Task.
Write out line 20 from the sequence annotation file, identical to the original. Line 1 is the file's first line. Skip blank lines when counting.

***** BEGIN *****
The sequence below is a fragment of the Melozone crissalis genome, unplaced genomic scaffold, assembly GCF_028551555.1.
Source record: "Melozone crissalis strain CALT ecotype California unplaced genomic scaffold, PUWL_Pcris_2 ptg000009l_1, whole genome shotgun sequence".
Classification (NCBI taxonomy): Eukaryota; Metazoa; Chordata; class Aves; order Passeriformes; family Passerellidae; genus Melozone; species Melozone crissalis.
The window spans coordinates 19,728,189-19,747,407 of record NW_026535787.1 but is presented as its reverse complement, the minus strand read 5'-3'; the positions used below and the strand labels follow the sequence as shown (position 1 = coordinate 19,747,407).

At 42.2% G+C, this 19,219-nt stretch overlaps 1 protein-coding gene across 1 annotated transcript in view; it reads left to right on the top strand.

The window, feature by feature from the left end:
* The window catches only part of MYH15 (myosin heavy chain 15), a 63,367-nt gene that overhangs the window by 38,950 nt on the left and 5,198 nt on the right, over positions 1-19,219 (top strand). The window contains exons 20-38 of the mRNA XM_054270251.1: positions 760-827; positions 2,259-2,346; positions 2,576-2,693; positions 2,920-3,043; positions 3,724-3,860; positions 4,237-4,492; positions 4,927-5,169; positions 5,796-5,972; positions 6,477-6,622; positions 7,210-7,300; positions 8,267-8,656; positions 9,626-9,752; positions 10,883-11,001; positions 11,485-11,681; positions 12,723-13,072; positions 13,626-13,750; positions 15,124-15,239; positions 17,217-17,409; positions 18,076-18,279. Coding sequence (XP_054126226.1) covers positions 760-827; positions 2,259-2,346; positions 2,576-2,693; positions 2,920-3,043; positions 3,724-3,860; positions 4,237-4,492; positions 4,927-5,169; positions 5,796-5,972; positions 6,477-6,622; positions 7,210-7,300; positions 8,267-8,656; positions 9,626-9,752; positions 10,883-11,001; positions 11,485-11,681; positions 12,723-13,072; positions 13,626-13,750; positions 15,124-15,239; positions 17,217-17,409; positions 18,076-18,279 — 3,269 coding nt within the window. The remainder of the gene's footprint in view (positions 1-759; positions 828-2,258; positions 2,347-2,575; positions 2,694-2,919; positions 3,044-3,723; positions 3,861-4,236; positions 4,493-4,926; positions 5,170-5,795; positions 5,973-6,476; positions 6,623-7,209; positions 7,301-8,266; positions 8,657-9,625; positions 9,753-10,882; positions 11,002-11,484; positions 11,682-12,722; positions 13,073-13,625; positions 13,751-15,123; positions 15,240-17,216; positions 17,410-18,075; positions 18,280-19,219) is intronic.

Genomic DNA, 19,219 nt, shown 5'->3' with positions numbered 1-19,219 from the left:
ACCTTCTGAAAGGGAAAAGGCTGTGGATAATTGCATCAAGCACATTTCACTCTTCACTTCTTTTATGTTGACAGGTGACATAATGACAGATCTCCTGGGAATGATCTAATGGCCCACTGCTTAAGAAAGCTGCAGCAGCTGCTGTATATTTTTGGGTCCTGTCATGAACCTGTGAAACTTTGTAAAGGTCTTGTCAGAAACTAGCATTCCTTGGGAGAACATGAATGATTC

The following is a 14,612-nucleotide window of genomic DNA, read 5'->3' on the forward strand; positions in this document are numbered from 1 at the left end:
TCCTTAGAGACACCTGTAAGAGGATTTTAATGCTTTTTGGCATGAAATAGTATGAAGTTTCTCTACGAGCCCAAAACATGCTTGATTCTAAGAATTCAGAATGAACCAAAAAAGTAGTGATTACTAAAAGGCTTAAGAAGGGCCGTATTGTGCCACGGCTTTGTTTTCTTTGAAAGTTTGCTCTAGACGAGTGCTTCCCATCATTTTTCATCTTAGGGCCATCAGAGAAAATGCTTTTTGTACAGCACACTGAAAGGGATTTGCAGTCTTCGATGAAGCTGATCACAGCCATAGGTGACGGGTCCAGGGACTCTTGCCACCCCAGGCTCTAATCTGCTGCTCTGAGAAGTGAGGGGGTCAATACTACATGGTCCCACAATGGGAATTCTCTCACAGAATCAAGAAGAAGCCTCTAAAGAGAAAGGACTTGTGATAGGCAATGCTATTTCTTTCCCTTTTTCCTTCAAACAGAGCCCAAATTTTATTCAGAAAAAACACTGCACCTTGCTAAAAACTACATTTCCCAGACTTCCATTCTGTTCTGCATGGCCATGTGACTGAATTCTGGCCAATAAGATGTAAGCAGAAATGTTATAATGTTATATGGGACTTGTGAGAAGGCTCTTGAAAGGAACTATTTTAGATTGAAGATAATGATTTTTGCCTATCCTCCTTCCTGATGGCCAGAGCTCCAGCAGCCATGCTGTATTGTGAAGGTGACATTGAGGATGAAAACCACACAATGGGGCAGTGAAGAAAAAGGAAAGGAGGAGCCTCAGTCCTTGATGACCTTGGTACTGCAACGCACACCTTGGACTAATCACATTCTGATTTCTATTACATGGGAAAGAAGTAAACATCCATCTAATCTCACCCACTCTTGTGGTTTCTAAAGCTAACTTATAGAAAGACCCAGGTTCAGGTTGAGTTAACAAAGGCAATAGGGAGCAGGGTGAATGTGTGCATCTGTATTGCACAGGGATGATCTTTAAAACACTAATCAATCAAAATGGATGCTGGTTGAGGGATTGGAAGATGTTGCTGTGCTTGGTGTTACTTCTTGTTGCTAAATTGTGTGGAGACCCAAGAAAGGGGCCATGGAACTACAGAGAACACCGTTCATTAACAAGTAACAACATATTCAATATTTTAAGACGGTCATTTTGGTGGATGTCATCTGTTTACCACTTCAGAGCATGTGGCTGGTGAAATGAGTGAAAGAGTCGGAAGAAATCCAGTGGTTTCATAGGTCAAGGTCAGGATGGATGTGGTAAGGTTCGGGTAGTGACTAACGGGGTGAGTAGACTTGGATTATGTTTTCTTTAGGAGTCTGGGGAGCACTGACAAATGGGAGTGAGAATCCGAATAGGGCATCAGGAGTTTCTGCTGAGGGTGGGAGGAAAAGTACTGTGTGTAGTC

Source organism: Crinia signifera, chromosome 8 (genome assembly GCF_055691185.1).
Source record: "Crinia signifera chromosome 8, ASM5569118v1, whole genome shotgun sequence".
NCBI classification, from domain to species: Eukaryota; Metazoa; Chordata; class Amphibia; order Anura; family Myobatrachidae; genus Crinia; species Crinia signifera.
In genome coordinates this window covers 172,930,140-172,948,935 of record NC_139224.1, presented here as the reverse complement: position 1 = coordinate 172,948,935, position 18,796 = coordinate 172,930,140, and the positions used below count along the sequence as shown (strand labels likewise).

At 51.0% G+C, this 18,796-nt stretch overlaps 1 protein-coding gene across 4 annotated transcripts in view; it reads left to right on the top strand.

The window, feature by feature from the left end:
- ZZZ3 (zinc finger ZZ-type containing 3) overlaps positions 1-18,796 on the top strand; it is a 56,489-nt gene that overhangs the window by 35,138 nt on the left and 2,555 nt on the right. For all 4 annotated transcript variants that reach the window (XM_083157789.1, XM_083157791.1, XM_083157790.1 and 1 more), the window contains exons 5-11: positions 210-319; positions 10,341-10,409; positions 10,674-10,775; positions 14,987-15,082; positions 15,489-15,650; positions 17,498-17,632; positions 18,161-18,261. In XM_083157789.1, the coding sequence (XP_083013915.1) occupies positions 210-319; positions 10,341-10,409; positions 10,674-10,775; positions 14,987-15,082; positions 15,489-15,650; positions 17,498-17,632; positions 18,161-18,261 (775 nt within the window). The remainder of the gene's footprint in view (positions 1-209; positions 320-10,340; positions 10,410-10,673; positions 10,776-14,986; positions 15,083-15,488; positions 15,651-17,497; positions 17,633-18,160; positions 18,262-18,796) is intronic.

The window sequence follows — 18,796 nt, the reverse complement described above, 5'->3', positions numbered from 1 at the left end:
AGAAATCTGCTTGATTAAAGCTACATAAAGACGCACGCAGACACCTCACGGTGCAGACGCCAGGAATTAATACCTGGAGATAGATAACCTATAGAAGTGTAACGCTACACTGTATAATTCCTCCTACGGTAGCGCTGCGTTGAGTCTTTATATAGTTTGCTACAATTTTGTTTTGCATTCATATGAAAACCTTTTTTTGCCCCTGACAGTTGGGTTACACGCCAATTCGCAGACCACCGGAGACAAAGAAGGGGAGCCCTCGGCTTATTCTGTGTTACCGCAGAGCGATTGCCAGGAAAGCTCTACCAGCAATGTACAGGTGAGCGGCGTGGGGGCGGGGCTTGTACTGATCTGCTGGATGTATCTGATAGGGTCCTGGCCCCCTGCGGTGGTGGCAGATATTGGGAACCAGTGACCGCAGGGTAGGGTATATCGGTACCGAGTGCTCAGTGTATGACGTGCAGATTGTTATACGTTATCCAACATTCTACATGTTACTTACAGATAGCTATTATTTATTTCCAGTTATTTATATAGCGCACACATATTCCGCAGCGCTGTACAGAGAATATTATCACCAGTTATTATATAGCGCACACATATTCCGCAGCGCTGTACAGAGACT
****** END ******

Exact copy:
AGAAATCTGCTTGATTAAAGCTACATAAAGACGCACGCAGACACCTCACGGTGCAGACGCCAGGAATTAATACCTGGAGATAGATAACCTATAGAAGTGTAACGCTACACTGTATAATTCCTCCTACGGTAGCGCTGCGTTGAGTCTTTATATAGTTTGCTACAATTTTGTTTTGCATTCATATGAAAACCTTTTTTTGCCCCTGACAGTTGGGTTACACGCCAATTCGCAGACCACCGGAGACAAAGAAGGGGAGCCCTCGGCTTATTCTGTGTTACCGCAGAGCGATTGCCAGGAAAGCTCTACCAGCAATGTACAGGTGAGCGGCGTGGGGGCGGGGCTTGTACTGATCTGCTGGATGTATCTGATAGGGTCCTGGCCCCCTGCGGTGGTGGCAGATATTGGGAACCAGTGACCGCAGGGTAGGGTATATCGGTACCGAGTGCTCAGTGTATGACGTGCAGATTGTTATACGTTATCCAACATTCTACATGTTACTTACAGATAGCTATTATTTATTTCCAGTTATTTATATAGCGCACACATATTCCGCAGCGCTGTACAGAGAATATTATCACCAGTTATTATATAGCGCACACATATTCCGCAGCGCTGTACAGAGACT